Going through a divorce can be a painful experience, especially for children who get caught between parents entangled in a child custody battle. When parents cannot agree on custody decisions, the court will step in making decisions for them. At the same time, each custody case is unique, and resolving these issues requires the guidance of an experienced family law attorney.
Peggy Roston works closely with families who are facing complicated child custody issues. By understanding your unique circumstances and family dynamics, she can help design creative solutions that protect the best interests of your children.
Child Custody in Alaska
Generally, there are two types of custody, legal custody, and physical custody:
Legal custody – Each parent has a right and duty to make major decisions for their children on issues such as religion, education, and nonemergency medical care. Unless the parents are unable to cooperate and communicate regarding these decisions, the court prefers to grant joint legal custody to both parents.
Physical custody – This is a matter of deciding which parent will have actual physical care and control of the child. There are three types of physical custody, primary physical custody, shared physical custody, and hybrid physical custody. Ultimately, physical custody is determined by the number of overnights the child spends with each parent.
If the parents cannot agree on decision-making or sharing time with their children, then a custody case becomes “contested,” and the parties will need to file a motion for custody with the court. In Alaska, the court makes child custody decisions based on what is in the “best interests of the child” according to state law (AS 25.24.150(c)).
Some of the factors the court will consider include, but are not limited to:
- The physical, emotional, mental, religious, and social needs of the child
- The capability and desire of each parent to meet these needs
- The love and affection existing between the child and each parent
- The length of time the child has lived in a stable, satisfactory environment and the desirability of maintaining continuity
- The willingness and ability of each parent to facilitate and encourage a close and continuing relationship between the other parent and the child
It is important to note that the law presumes both parents are entitled to equal access to the children until the court issues a final custody decree. This means that neither parent can prevent the other parent from seeing the children during this time. If one parent is granted primary custody of the children, the court will strive to ensure there is regular visitation with the other parent. Although a parent’s rights cannot be terminated in a custody proceeding, the court can restrict access to the children if there is evidence of child abuse, domestic violence or substance abuse.
What is interim custody?
Because the court schedule is busy, a child custody case can be a lengthy process and may even take a year or longer to go to trial. If the parents cannot agree on a custody arrangement during this time, it is necessary to file a Motion for Interim Custody. The judge will hold a hearing before issuing a temporary custody order, which will remain in effect until the judge issues a final custody decree.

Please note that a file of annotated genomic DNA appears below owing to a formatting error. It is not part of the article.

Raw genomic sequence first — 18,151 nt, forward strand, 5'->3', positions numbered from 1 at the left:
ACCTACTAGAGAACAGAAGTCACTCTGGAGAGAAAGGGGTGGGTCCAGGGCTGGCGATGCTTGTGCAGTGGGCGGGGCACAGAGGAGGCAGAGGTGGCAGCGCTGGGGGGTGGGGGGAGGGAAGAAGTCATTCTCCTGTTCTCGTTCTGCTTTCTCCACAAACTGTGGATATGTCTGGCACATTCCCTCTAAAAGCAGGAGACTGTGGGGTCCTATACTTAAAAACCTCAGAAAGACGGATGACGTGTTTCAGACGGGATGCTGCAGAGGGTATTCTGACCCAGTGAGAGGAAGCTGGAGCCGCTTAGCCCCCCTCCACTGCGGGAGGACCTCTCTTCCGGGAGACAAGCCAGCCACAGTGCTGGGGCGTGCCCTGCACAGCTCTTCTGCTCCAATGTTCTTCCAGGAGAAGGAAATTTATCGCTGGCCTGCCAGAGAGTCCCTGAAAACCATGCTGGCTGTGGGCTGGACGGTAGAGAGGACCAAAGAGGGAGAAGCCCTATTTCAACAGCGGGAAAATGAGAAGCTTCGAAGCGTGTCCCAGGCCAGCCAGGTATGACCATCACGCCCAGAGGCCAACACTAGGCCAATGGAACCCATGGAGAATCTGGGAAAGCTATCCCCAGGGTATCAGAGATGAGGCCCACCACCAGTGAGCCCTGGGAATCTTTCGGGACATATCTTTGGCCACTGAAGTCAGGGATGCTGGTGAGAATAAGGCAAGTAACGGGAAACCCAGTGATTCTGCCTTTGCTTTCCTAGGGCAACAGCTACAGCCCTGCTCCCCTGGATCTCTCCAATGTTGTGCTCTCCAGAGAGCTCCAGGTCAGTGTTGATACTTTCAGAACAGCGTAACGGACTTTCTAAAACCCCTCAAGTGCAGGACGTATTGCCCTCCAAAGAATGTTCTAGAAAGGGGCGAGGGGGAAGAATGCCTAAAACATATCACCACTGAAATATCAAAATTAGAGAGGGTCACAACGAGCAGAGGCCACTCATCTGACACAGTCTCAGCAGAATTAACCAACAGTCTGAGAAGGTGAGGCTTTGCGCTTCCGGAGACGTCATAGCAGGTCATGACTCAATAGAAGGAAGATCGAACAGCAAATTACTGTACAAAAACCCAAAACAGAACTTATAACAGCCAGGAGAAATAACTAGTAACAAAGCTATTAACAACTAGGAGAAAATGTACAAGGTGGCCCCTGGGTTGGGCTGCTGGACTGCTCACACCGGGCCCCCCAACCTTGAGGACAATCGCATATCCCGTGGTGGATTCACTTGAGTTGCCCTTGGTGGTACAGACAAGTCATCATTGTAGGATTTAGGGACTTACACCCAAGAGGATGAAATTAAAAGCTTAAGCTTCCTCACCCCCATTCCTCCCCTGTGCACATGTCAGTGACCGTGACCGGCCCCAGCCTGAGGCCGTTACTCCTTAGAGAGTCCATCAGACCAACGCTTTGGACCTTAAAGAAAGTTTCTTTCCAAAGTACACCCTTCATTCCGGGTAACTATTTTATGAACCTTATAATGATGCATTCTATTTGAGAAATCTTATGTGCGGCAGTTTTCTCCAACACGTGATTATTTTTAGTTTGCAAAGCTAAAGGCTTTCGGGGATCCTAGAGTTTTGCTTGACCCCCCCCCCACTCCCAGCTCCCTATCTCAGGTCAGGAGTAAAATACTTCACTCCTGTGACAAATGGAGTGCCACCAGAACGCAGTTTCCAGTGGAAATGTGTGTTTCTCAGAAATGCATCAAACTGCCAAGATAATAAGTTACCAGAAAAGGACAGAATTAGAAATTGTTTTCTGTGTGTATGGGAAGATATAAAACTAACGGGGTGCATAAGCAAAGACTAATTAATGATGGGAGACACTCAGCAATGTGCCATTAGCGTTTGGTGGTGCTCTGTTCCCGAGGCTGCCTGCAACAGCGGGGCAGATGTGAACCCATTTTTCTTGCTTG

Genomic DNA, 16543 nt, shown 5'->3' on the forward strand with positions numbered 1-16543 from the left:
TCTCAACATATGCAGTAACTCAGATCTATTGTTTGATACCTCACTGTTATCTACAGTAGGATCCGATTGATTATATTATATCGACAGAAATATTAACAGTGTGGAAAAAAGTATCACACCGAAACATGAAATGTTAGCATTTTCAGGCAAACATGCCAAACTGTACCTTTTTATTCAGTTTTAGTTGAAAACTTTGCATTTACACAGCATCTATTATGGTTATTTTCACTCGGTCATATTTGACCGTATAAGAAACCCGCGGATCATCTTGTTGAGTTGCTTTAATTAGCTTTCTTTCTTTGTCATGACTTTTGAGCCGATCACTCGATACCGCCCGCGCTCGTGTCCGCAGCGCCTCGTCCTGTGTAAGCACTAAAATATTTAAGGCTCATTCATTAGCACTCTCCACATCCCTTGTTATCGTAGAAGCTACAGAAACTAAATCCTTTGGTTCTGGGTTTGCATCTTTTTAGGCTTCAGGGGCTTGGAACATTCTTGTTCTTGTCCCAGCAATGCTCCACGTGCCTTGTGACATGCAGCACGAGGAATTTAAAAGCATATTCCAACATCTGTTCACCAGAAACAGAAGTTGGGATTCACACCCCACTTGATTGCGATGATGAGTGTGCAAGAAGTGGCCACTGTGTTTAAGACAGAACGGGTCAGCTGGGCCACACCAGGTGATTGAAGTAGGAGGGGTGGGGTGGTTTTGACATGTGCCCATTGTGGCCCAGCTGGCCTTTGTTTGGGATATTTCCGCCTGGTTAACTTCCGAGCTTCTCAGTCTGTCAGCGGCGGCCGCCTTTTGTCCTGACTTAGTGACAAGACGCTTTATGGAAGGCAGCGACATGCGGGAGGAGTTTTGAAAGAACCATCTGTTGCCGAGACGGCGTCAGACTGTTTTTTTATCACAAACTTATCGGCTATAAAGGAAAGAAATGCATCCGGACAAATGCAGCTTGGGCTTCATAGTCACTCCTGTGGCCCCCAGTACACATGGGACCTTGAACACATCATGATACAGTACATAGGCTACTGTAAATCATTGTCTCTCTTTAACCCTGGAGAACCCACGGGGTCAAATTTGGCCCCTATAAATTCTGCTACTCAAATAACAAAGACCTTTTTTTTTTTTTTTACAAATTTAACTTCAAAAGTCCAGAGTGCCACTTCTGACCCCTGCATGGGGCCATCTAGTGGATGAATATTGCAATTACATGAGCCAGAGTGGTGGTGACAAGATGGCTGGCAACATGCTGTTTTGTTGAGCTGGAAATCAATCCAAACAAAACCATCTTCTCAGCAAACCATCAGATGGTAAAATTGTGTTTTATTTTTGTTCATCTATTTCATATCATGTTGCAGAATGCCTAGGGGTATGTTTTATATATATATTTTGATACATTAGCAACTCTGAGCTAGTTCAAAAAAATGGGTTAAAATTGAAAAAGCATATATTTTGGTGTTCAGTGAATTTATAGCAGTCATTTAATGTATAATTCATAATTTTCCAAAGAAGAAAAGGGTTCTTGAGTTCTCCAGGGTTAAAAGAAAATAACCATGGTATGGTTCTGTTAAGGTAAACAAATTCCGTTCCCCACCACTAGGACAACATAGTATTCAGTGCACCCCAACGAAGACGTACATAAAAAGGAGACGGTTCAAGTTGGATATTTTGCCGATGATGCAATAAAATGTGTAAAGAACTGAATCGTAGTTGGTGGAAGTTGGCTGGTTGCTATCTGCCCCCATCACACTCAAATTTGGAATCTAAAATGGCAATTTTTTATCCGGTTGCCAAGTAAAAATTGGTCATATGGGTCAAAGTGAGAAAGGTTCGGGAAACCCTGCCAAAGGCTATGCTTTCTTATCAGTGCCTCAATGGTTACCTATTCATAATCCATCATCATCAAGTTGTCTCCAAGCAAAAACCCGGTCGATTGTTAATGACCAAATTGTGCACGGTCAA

Resolving Child Custody Disputes
Whether you are involved in a contested custody as part of a divorce proceeding, are unmarried parents who need assistance resolving child custody issues, or grandparents seeking visitation rights, Peggy has the knowledge and skills to help you resolve these issues.
At the same time, she also works to help families find solutions outside of court. If the parties are willing and able to set aside their differences, it may be possible to reach an agreement through a negotiated settlement or through the mediation process. Nonetheless, the court must approve a Parenting Agreement entered into by the parties before it becomes enforceable.
Modification of Custody
After a final custody order has been entered by the court, it may be necessary to request a modification of custody. In order for the court to grant a modification, there must be a material change in circumstances. This includes a parent who is seeking to relocate from Alaska or to a distant community in the state, a parent’s failure to abide by the terms of the custody order, or allegations of child abuse or substance abuse.
Experienced Child Custody Attorney in Alaska
For over 26 years, Peggy Roston has been helping her clients design parenting plans which will meet the children’s best interests. She is aware that child custody disputes can be disruptive to the entire family. Over her many years of practice, she has helped clients from all walks of life resolve their most pressing issues. If you are involved in a child custody dispute, need assistance negotiating a Parenting Agreement, or need to modify an existing custody order, Peggy will provide the advice and support you need.
Located in Anchorage, Law Offices of Peggy A. Roston serves clients in Fairbanks, on the Kenai, in the Mat-Su Valley and throughout the state of Alaska. Contact Peggy with any of your family law questions today.